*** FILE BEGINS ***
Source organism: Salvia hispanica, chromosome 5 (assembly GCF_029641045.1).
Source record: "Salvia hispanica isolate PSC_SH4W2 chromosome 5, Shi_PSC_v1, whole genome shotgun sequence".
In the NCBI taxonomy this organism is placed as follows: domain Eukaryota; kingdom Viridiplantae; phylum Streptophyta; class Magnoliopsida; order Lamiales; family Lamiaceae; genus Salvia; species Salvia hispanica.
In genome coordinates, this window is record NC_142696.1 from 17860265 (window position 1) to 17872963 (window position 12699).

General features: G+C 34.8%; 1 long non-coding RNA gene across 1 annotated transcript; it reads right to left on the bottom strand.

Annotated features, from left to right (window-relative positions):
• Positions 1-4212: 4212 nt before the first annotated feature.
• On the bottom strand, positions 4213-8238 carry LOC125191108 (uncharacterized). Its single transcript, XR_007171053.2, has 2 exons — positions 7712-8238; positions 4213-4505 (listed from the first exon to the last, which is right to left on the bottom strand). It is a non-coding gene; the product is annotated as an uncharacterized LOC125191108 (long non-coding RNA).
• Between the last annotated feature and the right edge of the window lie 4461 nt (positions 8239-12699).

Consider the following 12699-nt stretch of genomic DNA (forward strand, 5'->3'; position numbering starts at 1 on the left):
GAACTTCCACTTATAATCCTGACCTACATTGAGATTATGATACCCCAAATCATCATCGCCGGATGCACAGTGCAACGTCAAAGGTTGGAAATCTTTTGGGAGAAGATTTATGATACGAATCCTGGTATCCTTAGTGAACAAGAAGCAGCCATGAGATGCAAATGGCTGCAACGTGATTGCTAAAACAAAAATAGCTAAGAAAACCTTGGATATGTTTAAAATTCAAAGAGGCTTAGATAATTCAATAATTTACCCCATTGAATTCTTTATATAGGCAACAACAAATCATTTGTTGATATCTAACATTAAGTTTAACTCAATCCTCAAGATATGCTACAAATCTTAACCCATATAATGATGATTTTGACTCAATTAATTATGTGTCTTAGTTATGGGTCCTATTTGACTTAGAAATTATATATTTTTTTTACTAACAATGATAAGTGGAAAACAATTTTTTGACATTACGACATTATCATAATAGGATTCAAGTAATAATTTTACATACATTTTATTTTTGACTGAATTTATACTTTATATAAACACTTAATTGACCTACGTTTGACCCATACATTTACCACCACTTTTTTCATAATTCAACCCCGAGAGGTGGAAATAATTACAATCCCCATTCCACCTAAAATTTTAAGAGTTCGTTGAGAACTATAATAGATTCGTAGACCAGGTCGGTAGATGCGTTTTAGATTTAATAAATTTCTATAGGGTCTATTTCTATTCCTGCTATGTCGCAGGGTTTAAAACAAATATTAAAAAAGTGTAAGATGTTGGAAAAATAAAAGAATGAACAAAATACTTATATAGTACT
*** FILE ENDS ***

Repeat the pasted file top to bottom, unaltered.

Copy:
Source organism: Salvia hispanica, chromosome 5 (assembly GCF_029641045.1).
Source record: "Salvia hispanica isolate PSC_SH4W2 chromosome 5, Shi_PSC_v1, whole genome shotgun sequence".
In the NCBI taxonomy this organism is placed as follows: domain Eukaryota; kingdom Viridiplantae; phylum Streptophyta; class Magnoliopsida; order Lamiales; family Lamiaceae; genus Salvia; species Salvia hispanica.
In genome coordinates, this window is record NC_142696.1 from 17860265 (window position 1) to 17872963 (window position 12699).

General features: G+C 34.8%; 1 long non-coding RNA gene across 1 annotated transcript; it reads right to left on the bottom strand.

Annotated features, from left to right (window-relative positions):
• Positions 1-4212: 4212 nt before the first annotated feature.
• On the bottom strand, positions 4213-8238 carry LOC125191108 (uncharacterized). Its single transcript, XR_007171053.2, has 2 exons — positions 7712-8238; positions 4213-4505 (listed from the first exon to the last, which is right to left on the bottom strand). It is a non-coding gene; the product is annotated as an uncharacterized LOC125191108 (long non-coding RNA).
• Between the last annotated feature and the right edge of the window lie 4461 nt (positions 8239-12699).

Consider the following 12699-nt stretch of genomic DNA (forward strand, 5'->3'; position numbering starts at 1 on the left):
GAACTTCCACTTATAATCCTGACCTACATTGAGATTATGATACCCCAAATCATCATCGCCGGATGCACAGTGCAACGTCAAAGGTTGGAAATCTTTTGGGAGAAGATTTATGATACGAATCCTGGTATCCTTAGTGAACAAGAAGCAGCCATGAGATGCAAATGGCTGCAACGTGATTGCTAAAACAAAAATAGCTAAGAAAACCTTGGATATGTTTAAAATTCAAAGAGGCTTAGATAATTCAATAATTTACCCCATTGAATTCTTTATATAGGCAACAACAAATCATTTGTTGATATCTAACATTAAGTTTAACTCAATCCTCAAGATATGCTACAAATCTTAACCCATATAATGATGATTTTGACTCAATTAATTATGTGTCTTAGTTATGGGTCCTATTTGACTTAGAAATTATATATTTTTTTTACTAACAATGATAAGTGGAAAACAATTTTTTGACATTACGACATTATCATAATAGGATTCAAGTAATAATTTTACATACATTTTATTTTTGACTGAATTTATACTTTATATAAACACTTAATTGACCTACGTTTGACCCATACATTTACCACCACTTTTTTCATAATTCAACCCCGAGAGGTGGAAATAATTACAATCCCCATTCCACCTAAAATTTTAAGAGTTCGTTGAGAACTATAATAGATTCGTAGACCAGGTCGGTAGATGCGTTTTAGATTTAATAAATTTCTATAGGGTCTATTTCTATTCCTGCTATGTCGCAGGGTTTAAAACAAATATTAAAAAAGTGTAAGATGTTGGAAAAATAAAAGAATGAACAAAATACTTATATAGTACT